Thanks for the tips. It's dark now, so this will have to wait until sunrise. It's a '97 with a 1FZFE. Drilling is going to be very difficult because the hole is so deep. I'll continue with the super long lag screw into the sides of the plastic tube and boot. If my wife ever returns, I'm going to take a ride and see if I can find a nice long hemostat. I already sprayed some PB blaster down there hoping it will free the rubber boot from the plug. Maybe with the hood off I can get enough leverage with a long screwdriver and maybe a hammer and bust the insulator off the plug. I think the tube and boot would then easily lift out. Anyone see any danger in attempting to break the insulator?


Sorry about the double post. I was getting some kind of database error and got the message to try again later. I should have looked at the board before I tried again.
 

IdahoDoug

 
 
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Aug 9, 2003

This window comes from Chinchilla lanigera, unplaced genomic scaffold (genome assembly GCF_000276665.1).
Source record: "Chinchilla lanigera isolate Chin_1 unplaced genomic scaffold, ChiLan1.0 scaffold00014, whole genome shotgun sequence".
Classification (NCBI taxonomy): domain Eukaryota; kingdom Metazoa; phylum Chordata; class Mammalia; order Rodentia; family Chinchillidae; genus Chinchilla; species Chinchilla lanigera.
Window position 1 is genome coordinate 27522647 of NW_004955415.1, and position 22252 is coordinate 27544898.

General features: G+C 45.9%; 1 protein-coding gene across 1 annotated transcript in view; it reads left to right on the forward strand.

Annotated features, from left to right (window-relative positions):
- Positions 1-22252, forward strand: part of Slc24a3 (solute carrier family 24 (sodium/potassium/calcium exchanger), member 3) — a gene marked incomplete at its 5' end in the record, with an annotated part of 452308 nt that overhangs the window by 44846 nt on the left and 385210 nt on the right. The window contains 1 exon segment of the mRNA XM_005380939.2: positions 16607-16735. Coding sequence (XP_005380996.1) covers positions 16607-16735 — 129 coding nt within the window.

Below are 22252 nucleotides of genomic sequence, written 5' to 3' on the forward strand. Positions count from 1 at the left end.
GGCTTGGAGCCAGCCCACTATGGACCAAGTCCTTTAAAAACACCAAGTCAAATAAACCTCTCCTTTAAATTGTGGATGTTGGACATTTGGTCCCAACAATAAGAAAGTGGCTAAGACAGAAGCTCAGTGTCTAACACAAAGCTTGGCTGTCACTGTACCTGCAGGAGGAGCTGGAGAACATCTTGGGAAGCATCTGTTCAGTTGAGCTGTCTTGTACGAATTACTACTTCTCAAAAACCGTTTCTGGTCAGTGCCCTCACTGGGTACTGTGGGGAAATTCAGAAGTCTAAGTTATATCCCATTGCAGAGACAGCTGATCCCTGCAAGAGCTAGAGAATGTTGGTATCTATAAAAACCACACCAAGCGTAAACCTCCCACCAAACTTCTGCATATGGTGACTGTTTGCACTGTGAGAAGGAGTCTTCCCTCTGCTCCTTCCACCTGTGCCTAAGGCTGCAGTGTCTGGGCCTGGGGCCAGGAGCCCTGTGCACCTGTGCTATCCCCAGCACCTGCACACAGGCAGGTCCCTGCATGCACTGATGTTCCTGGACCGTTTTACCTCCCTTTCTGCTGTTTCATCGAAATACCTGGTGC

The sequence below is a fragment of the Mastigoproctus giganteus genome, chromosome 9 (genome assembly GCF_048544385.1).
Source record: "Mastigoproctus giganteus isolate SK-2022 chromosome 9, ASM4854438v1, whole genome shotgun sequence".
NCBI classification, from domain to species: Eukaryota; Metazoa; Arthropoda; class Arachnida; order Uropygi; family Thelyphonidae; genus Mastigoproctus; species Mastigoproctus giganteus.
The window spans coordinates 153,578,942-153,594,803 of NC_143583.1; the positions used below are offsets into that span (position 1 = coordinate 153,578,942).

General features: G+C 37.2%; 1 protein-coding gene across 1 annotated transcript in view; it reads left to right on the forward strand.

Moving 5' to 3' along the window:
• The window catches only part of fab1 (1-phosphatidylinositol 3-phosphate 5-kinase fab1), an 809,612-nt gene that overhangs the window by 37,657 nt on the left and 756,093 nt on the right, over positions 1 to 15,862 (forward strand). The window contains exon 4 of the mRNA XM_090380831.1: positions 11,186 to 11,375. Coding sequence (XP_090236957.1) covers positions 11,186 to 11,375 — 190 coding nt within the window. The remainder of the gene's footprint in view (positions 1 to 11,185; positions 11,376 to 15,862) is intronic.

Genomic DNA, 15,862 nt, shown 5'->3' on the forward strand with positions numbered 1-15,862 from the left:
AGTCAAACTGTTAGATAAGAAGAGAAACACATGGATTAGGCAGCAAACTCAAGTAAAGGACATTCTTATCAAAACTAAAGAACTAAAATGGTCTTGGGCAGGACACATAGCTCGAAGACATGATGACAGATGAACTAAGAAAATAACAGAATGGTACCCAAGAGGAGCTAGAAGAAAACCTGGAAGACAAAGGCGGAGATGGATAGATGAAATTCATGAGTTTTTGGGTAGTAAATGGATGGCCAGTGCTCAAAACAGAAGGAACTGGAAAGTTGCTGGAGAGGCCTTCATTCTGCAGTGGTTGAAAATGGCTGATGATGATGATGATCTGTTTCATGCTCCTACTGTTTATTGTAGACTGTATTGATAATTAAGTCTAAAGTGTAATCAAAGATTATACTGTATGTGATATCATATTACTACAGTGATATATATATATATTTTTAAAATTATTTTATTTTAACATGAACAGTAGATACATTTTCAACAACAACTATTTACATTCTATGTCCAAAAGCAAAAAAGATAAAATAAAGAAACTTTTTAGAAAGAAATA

Messages
8,897
I'd be worried that you'll end up using rotating leverage, which will pry against the sides of the spark plug tube. I've never had mine apart, but would be surprised if they are mounted in such a way they could take that. IMHO, you'll dislodge the sparkplug tube/tube seal long before you fracture the plug and then you'll have to pull the valve cover. One slip and now you're pulling the throttle body, need a gasket for the valve cover, and you still have to replace the plug tube and seal which are likely only available as a full set. $120 and 3 days of waiting.

I'd get a cheap extra long drill bit and remove the hood.